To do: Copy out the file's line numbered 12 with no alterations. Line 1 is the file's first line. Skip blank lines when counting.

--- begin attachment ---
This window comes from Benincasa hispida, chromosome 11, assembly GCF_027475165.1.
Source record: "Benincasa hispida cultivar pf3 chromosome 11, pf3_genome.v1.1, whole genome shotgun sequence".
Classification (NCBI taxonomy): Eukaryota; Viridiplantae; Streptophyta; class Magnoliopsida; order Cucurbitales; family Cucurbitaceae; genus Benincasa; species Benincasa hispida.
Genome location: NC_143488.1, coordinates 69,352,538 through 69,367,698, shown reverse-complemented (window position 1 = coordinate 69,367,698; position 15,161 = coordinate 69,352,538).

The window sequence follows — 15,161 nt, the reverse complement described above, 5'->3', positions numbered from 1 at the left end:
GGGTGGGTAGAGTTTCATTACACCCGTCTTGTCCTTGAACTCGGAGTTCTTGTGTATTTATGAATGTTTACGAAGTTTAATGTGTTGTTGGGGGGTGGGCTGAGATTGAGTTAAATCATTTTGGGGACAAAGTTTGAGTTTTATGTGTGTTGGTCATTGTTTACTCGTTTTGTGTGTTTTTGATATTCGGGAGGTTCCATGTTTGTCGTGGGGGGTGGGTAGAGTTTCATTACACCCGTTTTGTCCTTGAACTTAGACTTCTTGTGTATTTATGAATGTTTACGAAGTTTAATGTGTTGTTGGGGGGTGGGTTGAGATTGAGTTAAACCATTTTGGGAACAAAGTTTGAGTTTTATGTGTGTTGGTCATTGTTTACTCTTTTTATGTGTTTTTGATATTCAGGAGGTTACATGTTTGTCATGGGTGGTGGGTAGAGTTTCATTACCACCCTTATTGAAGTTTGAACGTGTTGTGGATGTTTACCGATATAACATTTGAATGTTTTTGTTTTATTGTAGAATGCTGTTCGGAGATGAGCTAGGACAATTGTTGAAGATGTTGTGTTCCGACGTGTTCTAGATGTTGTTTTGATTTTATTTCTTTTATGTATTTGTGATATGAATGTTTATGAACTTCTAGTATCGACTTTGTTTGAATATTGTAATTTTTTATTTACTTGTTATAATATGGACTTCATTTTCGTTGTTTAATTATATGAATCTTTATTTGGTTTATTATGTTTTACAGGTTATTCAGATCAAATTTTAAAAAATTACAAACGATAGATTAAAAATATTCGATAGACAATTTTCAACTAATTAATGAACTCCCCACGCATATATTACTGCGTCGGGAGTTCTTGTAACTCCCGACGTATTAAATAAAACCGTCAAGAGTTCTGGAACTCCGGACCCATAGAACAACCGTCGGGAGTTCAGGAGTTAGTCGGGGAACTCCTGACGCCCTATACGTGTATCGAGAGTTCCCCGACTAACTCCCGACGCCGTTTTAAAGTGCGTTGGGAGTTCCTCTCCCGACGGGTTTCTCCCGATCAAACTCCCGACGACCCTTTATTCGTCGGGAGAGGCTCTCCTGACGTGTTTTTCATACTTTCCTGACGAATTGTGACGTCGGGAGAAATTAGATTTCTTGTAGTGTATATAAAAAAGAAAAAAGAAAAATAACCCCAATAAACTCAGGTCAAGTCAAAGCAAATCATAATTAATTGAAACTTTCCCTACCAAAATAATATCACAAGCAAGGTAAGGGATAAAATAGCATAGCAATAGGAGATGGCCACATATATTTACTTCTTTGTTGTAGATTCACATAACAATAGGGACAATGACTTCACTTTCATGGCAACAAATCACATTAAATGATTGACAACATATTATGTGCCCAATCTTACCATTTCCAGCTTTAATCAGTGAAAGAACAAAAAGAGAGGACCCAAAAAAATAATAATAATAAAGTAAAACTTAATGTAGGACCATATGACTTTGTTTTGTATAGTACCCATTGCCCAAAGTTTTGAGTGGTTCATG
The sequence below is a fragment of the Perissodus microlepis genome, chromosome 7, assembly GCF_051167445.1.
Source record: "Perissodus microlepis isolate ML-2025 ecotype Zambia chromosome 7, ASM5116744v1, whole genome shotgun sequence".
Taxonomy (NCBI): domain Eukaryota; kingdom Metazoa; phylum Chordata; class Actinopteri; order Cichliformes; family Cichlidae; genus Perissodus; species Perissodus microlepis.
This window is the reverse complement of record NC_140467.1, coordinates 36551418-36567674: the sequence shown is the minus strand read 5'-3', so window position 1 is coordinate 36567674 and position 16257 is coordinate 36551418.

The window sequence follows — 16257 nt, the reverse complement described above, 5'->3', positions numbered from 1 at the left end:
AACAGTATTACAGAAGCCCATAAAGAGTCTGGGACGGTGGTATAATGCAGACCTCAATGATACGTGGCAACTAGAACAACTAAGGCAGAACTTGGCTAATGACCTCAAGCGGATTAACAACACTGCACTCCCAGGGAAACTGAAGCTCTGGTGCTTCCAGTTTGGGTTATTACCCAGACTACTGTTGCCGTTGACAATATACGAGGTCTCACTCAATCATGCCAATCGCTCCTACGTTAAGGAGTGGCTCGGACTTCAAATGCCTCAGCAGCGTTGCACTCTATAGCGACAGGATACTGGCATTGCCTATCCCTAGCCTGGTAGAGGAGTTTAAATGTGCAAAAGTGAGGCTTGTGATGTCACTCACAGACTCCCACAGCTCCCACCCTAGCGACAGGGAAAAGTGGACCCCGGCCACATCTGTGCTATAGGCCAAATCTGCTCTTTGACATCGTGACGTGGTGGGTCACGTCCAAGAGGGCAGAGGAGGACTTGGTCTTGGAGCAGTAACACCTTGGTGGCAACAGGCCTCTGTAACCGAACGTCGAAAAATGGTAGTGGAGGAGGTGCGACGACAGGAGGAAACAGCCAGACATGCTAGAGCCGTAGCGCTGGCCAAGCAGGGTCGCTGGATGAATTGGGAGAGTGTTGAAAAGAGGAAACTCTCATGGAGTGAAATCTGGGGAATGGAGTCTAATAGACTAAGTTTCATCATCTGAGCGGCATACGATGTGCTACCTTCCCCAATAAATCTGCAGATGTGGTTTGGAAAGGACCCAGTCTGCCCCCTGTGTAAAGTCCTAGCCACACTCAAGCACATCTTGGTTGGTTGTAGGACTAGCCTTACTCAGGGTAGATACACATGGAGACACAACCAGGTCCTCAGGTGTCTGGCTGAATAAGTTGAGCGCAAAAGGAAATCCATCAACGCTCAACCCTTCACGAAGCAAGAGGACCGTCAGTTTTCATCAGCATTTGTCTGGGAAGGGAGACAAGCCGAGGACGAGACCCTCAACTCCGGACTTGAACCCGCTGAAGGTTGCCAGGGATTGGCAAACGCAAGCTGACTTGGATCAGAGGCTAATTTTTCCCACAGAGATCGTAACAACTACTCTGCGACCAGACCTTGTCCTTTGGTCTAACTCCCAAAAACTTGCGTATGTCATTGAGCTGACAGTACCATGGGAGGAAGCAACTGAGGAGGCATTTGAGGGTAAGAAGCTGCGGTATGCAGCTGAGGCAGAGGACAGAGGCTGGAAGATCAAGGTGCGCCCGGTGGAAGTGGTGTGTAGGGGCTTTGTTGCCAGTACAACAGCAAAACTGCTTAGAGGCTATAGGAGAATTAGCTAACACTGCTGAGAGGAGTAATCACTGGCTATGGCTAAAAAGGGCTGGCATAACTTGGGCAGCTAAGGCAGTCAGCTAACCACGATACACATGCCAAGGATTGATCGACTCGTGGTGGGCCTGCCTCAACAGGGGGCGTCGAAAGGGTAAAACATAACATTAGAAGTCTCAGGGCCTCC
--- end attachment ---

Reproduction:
AACAGTATTACAGAAGCCCATAAAGAGTCTGGGACGGTGGTATAATGCAGACCTCAATGATACGTGGCAACTAGAACAACTAAGGCAGAACTTGGCTAATGACCTCAAGCGGATTAACAACACTGCACTCCCAGGGAAACTGAAGCTCTGGTGCTTCCAGTTTGGGTTATTACCCAGACTACTGTTGCCGTTGACAATATACGAGGTCTCACTCAATCATGCCAATCGCTCCTACGTTAAGGAGTGGCTCGGACTTCAAATGCCTCAGCAGCGTTGCACTCTATAGCGACAGGATACTGGCATTGCCTATCCCTAGCCTGGTAGAGGAGTTTAAATGTGCAAAAGTGAGGCTTGTGATGTCACTCACAGACTCCCACAGCTCCCACCCTAGCGACAGGGAAAAGTGGACCCCGGCCACATCTGTGCTATAGGCCAAATCTGCTCTTTGACATCGTGACGTGGTGGGTCACGTCCAAGAGGGCAGAGGAGGACTTGGTCTTGGAGCAGTAACACCTTGGTGGCAACAGGCCTCTGTAACCGAACGTCGAAAAATGGTAGTGGAGGAGGTGCGACGACAGGAGGAAACAGCCAGACATGCTAGAGCCGTAGCGCTGGCCAAGCAGGGTCGCTGGATGAATTGGGAGAGTGTTGAAAAGAGGAAACTCTCATGGAGTGAAATCTGGGGAATGGAGTCTAATAGACTAAGTTTCATCATCTGAGCGGCATACGATGTGCTACCTTCCCCAATAAATCTGCAGATGTGGTTTGGAAAGGACCCAGTCTGCCCCCTGTGTAAAGTCCTAGCCACACTCAAGCACATCTTGGTTGGTTGTAGGACTAGCCTTACTCAGGGTAGATACACATGGAGACACAACCAGGTCCTCAGGTGTCTGGCTGAATAAGTTGAGCGCAAAAGGAAATCCATCAACGCTCAACCCTTCACGAAGCAAGAGGACCGTCAGTTTTCATCAGCATTTGTCTGGGAAGGGAGACAAGCCGAGGACGAGACCCTCAACTCCGGACTTGAACCCGCTGAAGGTTGCCAGGGATTGGCAAACGCAAGCTGACTTGGATCAGAGGCTAATTTTTCCCACAGAGATCGTAACAACTACTCTGCGACCAGACCTTGTCCTTTGGTCTAACTCCCAAAAACTTGCGTATGTCATTGAGCTGACAGTACCATGGGAGGAAGCAACTGAGGAGGCATTTGAGGGTAAGAAGCTGCGGTATGCAGCTGAGGCAGAGGACAGAGGCTGGAAGATCAAGGTGCGCCCGGTGGAAGTGGTGTGTAGGGGCTTTGTTGCCAGTACAACAGCAAAACTGCTTAGAGGCTATAGGAGAATTAGCTAACACTGCTGAGAGGAGTAATCACTGGCTATGGCTAAAAAGGGCTGGCATAACTTGGGCAGCTAAGGCAGTCAGCTAACCACGATACACATGCCAAGGATTGATCGACTCGTGGTGGGCCTGCCTCAACAGGGGGCGTCGAAAGGGTAAAACATAACATTAGAAGTCTCAGGGCCTCC